As the Christianity Today article cited above intimated, there is a connection between bible reading and community reinforcement. We have some ladies in our church who have become Bible memorizing machines – largely because they use a common tool and regularly meet to test each other and hold each other accountable. The same basic benefit applies to any form of group, team or community.
Get a few friends together, choose a plan and figure out a way to meet and hold each other accountable. If you can’t meet physically, at least for the first few months of 2021, consider meeting online. It’s not perfect, but it’s certainly better than nothing.
I put together a group of friends and Bible readers this past year during the heart of the pandemic lockdowns. We were all RMM users and so we decided to talk through the previous week’s readings on a Zoom call and to record it and then release it as a podcast and a video. The podcast format was surprisingly well used as people found that they could listen to it while washing dishes, walking the dog or folding laundry. We’re thinking about doing the same thing again this January if, as appears likely, another lockdown is imposed in our area. If we do, and you would like to be a part of it, you will find it here.
The folks at TGC USA have also created a discussion and fellowship forum for bible readers on Facebook that you can find here.
Being part of a group is always helpful – but in 2021, I suspect that it will move from “helpful” to “necessary” on many personal rankings.
4. Locate Good Resources
Reading the Bible is not very edifying if you don’t understand what you are reading. Sometimes you just need someone or something to tell you where this story fits into the overall narrative and who these people with the strange names are and what exactly this story has to do with Jesus – once you figure all of that you are usually good to go.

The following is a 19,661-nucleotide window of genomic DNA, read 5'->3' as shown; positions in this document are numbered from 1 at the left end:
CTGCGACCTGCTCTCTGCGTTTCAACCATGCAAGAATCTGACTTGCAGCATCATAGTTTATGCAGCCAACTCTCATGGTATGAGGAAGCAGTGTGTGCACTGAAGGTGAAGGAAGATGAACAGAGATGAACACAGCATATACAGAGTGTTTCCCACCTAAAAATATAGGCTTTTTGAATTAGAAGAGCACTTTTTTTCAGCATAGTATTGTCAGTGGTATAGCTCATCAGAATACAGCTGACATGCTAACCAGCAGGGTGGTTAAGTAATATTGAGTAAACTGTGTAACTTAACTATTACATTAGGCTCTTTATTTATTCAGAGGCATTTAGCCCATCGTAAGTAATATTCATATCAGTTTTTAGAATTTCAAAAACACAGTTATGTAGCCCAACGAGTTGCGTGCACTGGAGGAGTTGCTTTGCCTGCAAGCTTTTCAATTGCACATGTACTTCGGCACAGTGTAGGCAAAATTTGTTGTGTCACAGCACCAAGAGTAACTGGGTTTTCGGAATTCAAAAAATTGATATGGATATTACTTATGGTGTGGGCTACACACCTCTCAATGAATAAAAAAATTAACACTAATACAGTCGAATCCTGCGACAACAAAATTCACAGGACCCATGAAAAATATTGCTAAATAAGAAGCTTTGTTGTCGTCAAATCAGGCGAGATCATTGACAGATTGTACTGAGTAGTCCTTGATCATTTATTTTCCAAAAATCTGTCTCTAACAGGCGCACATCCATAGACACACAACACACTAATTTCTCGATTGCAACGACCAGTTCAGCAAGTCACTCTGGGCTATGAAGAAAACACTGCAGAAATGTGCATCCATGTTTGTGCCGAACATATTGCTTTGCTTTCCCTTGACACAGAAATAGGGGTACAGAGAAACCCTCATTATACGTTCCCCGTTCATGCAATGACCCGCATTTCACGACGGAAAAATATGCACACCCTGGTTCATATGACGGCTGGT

So how can you get that information?
I recommend building a library of short, introductory, RELIABLE commentaries as the best way to press through common Bible reading problems. Reading a commentary is like reading a book of the Bible with an older and more insightful Christian friend. You benefit from their maturity and perspective and you are forced to wrestle with difficulties that you might otherwise choose to skip over.
Of course it is very important to choose your reading companions wisely. Many commentaries undercut faith by their overly critical approach. A commentary that caters to the prevailing mood of the academy is unlikely to feed and nourish a hungry soul. I’ve found the Tyndale Commentary set to be a reliable and accessible guide to both Old and New Testament books of the Bible. I’ve also enjoyed using The Bible Speaks Today – edited by Motyer and Stott – for these types of devotional journeys. Both of these sets can be purchased through any Christian Book seller or can be added to a Bible software program such as Accordance or Logos.